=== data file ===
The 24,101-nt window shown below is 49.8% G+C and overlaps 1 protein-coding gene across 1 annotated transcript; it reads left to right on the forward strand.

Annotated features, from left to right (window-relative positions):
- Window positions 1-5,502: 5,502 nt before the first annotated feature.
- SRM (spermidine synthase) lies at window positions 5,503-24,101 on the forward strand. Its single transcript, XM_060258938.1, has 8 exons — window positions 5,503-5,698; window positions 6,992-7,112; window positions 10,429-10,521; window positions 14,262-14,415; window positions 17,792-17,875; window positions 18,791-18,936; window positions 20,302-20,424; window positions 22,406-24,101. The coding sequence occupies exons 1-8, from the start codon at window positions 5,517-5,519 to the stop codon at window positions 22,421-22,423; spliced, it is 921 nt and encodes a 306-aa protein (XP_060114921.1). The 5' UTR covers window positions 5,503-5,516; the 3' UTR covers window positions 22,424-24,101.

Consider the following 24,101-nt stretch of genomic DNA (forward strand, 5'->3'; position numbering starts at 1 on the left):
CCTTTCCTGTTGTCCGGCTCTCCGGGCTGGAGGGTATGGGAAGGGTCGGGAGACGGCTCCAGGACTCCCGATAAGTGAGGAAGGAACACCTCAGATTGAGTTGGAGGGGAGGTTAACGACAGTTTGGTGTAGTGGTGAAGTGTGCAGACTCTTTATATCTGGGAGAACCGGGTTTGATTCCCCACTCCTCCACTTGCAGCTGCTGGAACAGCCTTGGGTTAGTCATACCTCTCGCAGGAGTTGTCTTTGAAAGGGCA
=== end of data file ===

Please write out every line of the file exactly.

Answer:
The 24,101-nt window shown below is 49.8% G+C and overlaps 1 protein-coding gene across 1 annotated transcript; it reads left to right on the forward strand.

Annotated features, from left to right (window-relative positions):
- Window positions 1-5,502: 5,502 nt before the first annotated feature.
- SRM (spermidine synthase) lies at window positions 5,503-24,101 on the forward strand. Its single transcript, XM_060258938.1, has 8 exons — window positions 5,503-5,698; window positions 6,992-7,112; window positions 10,429-10,521; window positions 14,262-14,415; window positions 17,792-17,875; window positions 18,791-18,936; window positions 20,302-20,424; window positions 22,406-24,101. The coding sequence occupies exons 1-8, from the start codon at window positions 5,517-5,519 to the stop codon at window positions 22,421-22,423; spliced, it is 921 nt and encodes a 306-aa protein (XP_060114921.1). The 5' UTR covers window positions 5,503-5,516; the 3' UTR covers window positions 22,424-24,101.

Consider the following 24,101-nt stretch of genomic DNA (forward strand, 5'->3'; position numbering starts at 1 on the left):
CCTTTCCTGTTGTCCGGCTCTCCGGGCTGGAGGGTATGGGAAGGGTCGGGAGACGGCTCCAGGACTCCCGATAAGTGAGGAAGGAACACCTCAGATTGAGTTGGAGGGGAGGTTAACGACAGTTTGGTGTAGTGGTGAAGTGTGCAGACTCTTTATATCTGGGAGAACCGGGTTTGATTCCCCACTCCTCCACTTGCAGCTGCTGGAACAGCCTTGGGTTAGTCATACCTCTCGCAGGAGTTGTCTTTGAAAGGGCA